So if Rand Paul is to be a new kind of Republican, especially a pro-liberty Republican, he should back away from term limits talk—it’s not like, as president, he’ll be able to do much about it in practice, thanks to separation of powers—as this is an old idea that limits political speech, and sets up a candidate for an inevitable failure: why would any Member of Congress willingly sign a death warrant on his or her own political career, even if asked nicely by an affable guy like Paul?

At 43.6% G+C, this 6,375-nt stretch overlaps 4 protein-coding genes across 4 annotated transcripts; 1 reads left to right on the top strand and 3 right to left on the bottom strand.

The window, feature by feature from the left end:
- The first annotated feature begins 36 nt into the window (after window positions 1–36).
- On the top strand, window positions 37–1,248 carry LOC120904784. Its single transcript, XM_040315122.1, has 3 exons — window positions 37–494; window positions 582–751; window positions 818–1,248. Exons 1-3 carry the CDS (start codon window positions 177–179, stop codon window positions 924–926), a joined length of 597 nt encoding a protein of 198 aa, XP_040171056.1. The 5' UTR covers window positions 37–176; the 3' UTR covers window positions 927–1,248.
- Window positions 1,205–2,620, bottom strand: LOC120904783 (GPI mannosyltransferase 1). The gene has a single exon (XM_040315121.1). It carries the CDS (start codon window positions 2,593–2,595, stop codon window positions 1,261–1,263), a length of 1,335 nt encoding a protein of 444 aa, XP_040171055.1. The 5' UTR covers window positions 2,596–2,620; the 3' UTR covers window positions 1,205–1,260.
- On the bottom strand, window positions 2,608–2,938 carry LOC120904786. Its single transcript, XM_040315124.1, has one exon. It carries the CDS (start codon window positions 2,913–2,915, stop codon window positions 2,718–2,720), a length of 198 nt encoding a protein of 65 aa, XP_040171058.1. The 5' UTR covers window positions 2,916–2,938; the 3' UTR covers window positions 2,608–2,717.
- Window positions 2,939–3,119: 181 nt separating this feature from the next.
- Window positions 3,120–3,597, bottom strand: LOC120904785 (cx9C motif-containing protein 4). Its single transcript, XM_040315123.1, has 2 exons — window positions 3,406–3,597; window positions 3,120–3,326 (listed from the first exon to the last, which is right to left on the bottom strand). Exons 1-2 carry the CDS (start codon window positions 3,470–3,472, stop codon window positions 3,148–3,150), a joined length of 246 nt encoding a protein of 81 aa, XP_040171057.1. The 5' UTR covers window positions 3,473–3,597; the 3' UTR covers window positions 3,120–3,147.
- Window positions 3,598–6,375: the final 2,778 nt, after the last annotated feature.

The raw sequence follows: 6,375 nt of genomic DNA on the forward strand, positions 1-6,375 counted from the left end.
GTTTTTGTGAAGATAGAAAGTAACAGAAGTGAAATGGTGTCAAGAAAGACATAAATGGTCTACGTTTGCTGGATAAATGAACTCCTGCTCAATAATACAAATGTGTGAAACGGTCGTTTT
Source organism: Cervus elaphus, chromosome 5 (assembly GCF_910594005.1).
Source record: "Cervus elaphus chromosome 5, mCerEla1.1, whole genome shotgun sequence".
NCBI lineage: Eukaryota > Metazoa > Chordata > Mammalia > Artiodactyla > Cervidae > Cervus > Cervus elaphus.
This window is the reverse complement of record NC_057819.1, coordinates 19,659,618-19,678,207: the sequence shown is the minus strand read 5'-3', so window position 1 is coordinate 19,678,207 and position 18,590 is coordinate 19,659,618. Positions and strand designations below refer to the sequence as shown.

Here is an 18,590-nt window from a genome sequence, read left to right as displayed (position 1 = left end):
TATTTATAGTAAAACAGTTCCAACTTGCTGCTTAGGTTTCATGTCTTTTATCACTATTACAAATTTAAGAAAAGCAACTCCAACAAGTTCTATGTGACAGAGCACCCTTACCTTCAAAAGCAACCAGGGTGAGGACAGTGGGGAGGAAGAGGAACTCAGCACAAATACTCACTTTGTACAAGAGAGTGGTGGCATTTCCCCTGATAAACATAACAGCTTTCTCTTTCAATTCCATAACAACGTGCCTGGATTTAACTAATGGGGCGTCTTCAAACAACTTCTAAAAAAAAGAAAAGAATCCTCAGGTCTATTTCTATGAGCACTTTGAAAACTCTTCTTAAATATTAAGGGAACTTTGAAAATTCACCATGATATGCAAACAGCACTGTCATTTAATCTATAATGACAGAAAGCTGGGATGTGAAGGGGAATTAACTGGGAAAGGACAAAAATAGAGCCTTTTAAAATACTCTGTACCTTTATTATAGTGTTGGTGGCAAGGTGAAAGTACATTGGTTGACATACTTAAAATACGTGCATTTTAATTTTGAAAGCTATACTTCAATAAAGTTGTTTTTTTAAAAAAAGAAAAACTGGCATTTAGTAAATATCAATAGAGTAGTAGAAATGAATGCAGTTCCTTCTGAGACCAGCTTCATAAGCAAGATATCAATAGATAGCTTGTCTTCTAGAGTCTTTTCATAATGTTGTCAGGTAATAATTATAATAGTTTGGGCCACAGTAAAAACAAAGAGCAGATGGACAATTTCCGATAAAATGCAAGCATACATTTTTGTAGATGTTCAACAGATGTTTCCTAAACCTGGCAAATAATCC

But to put an exclamation point on what a bad idea term limits are, I’d like to add a third point that Lewis didn’t mention, and that’s that standard critiques of careerism in Congress belie the real problem: legislative powers, and how the body uses them. Congress (and, to be fair, so have other branches of government) has unilaterally expanded—or at least has attempted to unilaterally expand—its own powers every day since the American founding. This is somewhat by design, and the reason we have separate branches of our national government, as well has having a division between the national and state governments: James Madison knew ambitious factions would try to win seats in government and self-deal, so he pitted ambition against ambition, assuming the branches would check each other. For the most part, the experiment has been a success, but I digress.